The facilitation company basically provides the local knowledge, infrastructure and logistics for the production. This means they leverage their existing commercial relationships and arrangements to help mount the production for the production company they are facilitating.
This includes everything from organising crews, locations, wardrobe props, art department equipment, catering and all of the various requirements of the shoot.
It is rare that the facilitation company will be involved in the post shoot production process as it is usual for the production company to take the footage shot back to their home market (or to another offshore market) to undertake the post production.
Recently we had an Asia based client with a concept from their local agency shoot with a local production company on three continents with a different facilitation company on each continent and then post in the UK, which was not one of the shoot markets.
There were five production companies involved in the process, including the post-production company and excluding the agency. Effectively more than six producers were involved.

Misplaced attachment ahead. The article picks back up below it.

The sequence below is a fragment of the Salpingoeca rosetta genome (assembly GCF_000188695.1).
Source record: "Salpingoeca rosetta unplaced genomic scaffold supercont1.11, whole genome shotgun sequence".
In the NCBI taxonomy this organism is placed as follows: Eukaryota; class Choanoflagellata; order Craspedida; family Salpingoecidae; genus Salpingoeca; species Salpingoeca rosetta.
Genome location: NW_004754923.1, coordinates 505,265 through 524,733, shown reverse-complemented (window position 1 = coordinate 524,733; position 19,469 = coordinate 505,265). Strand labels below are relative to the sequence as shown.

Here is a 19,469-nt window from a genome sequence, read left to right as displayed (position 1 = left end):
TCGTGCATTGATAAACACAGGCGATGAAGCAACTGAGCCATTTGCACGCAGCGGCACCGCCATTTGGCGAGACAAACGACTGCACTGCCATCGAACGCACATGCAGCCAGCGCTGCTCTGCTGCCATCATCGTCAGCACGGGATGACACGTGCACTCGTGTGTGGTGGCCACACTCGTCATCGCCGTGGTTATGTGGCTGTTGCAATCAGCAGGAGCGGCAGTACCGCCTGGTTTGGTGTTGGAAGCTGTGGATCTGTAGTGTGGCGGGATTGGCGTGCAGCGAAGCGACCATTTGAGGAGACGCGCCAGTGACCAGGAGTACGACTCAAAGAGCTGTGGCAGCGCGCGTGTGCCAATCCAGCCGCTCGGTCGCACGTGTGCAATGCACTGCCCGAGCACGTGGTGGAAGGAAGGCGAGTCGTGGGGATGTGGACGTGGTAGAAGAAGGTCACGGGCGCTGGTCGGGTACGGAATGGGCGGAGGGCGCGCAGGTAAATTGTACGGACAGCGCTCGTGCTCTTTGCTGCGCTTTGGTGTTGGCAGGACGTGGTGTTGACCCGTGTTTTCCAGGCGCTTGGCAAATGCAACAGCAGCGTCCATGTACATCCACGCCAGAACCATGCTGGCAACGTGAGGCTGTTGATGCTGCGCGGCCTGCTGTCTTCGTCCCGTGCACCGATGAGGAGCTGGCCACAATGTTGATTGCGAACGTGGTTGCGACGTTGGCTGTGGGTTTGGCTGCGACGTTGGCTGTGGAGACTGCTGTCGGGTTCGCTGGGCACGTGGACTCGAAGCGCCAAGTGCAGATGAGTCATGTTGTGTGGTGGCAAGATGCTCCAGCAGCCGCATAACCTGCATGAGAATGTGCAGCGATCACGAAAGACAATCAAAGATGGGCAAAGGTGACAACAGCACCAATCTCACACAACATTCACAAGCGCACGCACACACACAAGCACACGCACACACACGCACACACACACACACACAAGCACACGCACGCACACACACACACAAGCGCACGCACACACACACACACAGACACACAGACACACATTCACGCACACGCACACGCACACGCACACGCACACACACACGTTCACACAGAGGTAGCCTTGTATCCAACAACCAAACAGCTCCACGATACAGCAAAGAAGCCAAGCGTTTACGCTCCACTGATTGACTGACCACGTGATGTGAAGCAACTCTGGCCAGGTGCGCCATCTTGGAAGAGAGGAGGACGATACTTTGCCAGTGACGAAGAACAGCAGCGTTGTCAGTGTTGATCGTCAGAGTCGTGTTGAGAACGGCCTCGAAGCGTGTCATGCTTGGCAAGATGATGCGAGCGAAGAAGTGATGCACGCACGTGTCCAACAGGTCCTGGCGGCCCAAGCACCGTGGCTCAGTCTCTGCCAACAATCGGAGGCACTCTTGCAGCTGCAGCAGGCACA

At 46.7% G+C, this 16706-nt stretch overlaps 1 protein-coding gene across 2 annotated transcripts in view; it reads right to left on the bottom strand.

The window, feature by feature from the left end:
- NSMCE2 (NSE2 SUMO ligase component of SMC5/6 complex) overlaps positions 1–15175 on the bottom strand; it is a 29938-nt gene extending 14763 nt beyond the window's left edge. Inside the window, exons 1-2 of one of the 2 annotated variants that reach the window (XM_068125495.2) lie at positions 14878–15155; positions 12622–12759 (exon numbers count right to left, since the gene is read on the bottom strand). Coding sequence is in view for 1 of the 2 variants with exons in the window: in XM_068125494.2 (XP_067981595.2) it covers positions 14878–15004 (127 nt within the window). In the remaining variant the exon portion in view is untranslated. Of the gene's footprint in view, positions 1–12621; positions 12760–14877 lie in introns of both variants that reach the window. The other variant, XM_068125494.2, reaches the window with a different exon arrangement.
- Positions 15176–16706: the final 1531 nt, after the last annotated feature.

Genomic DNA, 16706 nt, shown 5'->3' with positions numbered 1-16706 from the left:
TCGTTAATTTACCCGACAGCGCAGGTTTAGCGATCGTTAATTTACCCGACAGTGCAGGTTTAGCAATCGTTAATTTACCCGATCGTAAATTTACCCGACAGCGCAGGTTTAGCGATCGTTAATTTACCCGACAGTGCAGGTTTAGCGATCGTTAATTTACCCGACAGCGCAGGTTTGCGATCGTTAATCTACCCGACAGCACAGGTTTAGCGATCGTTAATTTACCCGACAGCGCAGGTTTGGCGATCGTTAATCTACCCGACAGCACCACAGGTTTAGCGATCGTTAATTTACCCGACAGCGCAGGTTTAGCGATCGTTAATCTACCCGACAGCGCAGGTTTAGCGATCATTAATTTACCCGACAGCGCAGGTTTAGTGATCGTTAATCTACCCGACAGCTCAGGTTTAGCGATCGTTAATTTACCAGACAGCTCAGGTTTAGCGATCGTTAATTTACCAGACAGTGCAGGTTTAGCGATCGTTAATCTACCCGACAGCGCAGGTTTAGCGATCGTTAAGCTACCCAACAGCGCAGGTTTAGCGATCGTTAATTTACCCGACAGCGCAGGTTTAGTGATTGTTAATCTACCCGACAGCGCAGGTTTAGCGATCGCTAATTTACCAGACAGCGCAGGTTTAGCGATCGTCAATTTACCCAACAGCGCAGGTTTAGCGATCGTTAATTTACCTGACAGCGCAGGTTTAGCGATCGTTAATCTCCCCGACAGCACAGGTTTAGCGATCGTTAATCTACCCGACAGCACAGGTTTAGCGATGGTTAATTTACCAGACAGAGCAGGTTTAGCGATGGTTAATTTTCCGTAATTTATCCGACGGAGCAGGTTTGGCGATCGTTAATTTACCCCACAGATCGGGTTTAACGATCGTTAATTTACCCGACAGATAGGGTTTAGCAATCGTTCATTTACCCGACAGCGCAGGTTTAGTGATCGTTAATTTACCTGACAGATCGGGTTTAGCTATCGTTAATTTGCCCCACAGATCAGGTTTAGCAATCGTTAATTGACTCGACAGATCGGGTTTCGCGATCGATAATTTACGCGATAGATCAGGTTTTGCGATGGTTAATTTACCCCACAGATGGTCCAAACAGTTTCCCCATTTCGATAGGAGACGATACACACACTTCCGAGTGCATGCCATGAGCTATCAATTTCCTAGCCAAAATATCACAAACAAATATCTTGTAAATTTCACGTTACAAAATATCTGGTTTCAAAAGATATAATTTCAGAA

How is it costing you money?
There are two main issues with the use of facilitation companies. The first problem is much like the digital media process. The more parties involved in the process the less transparent it is as each party takes their cut on the way.
The facilitation company will have local deals and will have negotiated local rates with the local suppliers in the market they are facilitating. But that does not mean they will necessarily pass back those discounts to either the production company engaged by the advertiser or that they will pass back any savings and discounts to you the advertiser.
There are some great deals to be had in production that can save up to and in some cases more that 50% of the rate card cost, such as for crew shoot loading being waived, equipment hire being extended at no extra cost and the like.